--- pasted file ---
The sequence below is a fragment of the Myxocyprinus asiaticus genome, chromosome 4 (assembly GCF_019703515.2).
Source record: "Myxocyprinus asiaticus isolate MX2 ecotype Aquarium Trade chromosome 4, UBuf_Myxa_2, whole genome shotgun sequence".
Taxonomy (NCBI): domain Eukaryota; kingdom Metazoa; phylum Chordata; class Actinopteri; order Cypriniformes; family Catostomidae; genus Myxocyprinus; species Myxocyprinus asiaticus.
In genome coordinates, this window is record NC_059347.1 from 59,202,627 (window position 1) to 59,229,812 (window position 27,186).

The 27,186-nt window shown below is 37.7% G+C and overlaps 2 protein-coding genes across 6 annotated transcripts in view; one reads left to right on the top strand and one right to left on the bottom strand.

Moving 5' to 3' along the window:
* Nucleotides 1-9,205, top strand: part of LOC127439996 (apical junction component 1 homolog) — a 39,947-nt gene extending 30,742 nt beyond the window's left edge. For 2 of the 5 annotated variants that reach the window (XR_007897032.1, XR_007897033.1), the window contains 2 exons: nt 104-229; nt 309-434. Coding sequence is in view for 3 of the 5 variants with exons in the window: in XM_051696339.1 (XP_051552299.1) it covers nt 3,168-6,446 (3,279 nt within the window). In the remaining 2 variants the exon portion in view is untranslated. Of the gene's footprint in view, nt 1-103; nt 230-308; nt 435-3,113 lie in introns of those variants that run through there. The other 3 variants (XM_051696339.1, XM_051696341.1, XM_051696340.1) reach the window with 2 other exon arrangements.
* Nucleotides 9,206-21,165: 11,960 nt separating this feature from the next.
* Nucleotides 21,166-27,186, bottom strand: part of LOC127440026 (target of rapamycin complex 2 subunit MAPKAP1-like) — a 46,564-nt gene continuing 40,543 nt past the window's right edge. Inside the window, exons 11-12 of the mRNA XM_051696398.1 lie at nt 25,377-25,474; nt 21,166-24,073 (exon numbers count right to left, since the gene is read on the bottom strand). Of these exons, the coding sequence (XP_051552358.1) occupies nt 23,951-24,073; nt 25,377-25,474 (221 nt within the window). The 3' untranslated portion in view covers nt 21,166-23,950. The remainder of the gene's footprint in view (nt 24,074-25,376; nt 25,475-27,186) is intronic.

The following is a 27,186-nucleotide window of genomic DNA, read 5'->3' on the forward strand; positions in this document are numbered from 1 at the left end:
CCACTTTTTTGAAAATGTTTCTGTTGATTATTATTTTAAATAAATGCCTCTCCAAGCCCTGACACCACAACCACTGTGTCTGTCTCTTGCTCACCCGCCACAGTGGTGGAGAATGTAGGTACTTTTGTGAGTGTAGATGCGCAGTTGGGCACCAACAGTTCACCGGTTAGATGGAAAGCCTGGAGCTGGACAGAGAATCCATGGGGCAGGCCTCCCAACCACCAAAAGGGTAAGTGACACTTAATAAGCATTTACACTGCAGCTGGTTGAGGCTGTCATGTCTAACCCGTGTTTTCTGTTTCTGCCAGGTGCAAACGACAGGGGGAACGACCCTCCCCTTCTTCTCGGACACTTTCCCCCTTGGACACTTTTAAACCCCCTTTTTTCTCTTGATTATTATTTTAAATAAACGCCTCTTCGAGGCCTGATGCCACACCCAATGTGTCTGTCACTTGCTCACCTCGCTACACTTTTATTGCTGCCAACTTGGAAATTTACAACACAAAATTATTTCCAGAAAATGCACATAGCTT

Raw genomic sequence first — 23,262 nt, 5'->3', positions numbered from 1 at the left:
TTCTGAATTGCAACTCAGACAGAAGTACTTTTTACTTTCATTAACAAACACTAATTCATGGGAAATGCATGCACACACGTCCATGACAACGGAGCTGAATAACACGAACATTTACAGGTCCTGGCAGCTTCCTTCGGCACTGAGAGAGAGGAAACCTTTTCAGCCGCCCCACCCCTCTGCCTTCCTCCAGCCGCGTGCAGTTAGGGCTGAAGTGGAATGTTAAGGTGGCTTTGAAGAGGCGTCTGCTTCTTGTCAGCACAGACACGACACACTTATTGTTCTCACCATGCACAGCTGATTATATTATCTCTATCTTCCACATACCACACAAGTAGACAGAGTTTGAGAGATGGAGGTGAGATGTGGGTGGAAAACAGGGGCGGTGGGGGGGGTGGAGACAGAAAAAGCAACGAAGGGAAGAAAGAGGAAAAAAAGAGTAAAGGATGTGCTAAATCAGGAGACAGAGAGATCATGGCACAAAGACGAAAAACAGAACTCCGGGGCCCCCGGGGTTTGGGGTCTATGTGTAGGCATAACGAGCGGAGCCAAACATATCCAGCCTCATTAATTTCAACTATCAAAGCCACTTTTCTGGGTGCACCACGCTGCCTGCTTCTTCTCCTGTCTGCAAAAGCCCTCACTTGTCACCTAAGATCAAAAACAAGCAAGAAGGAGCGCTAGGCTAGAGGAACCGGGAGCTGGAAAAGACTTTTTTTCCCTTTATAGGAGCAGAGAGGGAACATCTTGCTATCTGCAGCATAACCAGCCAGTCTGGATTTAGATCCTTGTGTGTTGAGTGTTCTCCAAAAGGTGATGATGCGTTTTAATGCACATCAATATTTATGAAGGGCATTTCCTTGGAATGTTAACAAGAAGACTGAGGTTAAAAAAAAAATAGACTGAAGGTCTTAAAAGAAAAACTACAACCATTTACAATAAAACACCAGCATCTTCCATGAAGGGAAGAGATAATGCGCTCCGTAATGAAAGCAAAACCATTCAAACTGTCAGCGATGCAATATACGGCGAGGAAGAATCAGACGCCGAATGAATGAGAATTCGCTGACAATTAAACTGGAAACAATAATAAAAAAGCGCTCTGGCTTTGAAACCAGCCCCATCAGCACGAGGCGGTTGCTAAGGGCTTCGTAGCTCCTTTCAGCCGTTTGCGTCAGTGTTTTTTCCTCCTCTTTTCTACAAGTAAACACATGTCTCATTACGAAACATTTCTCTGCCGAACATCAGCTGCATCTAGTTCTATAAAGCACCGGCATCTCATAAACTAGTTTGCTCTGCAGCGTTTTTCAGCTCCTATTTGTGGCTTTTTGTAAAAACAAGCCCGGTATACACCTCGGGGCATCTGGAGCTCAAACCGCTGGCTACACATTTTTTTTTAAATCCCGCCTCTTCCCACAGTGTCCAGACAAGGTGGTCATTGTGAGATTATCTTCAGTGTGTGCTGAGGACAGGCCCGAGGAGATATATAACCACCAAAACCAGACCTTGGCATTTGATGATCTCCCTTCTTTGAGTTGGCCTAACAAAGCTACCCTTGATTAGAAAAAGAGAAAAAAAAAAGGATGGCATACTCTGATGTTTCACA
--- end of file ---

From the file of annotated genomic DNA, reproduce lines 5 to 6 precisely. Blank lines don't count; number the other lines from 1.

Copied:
The 27,186-nt window shown below is 37.7% G+C and overlaps 2 protein-coding genes across 6 annotated transcripts in view; one reads left to right on the top strand and one right to left on the bottom strand.

Moving 5' to 3' along the window: